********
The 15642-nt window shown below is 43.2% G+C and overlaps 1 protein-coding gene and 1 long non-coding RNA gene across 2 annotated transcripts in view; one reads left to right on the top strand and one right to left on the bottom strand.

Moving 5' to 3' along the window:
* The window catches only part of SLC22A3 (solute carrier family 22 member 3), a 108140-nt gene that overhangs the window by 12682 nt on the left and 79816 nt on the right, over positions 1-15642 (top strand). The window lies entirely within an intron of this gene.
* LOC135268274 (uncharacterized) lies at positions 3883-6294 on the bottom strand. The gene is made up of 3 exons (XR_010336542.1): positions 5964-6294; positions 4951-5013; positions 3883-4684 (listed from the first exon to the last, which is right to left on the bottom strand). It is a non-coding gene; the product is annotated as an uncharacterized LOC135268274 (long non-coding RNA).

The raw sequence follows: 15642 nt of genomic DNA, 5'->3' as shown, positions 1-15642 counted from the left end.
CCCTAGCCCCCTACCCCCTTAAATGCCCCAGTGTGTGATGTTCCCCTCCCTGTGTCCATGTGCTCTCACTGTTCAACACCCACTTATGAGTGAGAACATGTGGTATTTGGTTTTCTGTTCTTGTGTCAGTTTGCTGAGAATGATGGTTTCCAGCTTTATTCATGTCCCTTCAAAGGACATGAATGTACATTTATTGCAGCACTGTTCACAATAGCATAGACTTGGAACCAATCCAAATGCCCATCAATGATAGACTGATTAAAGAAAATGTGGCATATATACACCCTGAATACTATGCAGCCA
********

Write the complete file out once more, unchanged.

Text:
The 15642-nt window shown below is 43.2% G+C and overlaps 1 protein-coding gene and 1 long non-coding RNA gene across 2 annotated transcripts in view; one reads left to right on the top strand and one right to left on the bottom strand.

Moving 5' to 3' along the window:
* The window catches only part of SLC22A3 (solute carrier family 22 member 3), a 108140-nt gene that overhangs the window by 12682 nt on the left and 79816 nt on the right, over positions 1-15642 (top strand). The window lies entirely within an intron of this gene.
* LOC135268274 (uncharacterized) lies at positions 3883-6294 on the bottom strand. The gene is made up of 3 exons (XR_010336542.1): positions 5964-6294; positions 4951-5013; positions 3883-4684 (listed from the first exon to the last, which is right to left on the bottom strand). It is a non-coding gene; the product is annotated as an uncharacterized LOC135268274 (long non-coding RNA).

The raw sequence follows: 15642 nt of genomic DNA, 5'->3' as shown, positions 1-15642 counted from the left end.
CCCTAGCCCCCTACCCCCTTAAATGCCCCAGTGTGTGATGTTCCCCTCCCTGTGTCCATGTGCTCTCACTGTTCAACACCCACTTATGAGTGAGAACATGTGGTATTTGGTTTTCTGTTCTTGTGTCAGTTTGCTGAGAATGATGGTTTCCAGCTTTATTCATGTCCCTTCAAAGGACATGAATGTACATTTATTGCAGCACTGTTCACAATAGCATAGACTTGGAACCAATCCAAATGCCCATCAATGATAGACTGATTAAAGAAAATGTGGCATATATACACCCTGAATACTATGCAGCCA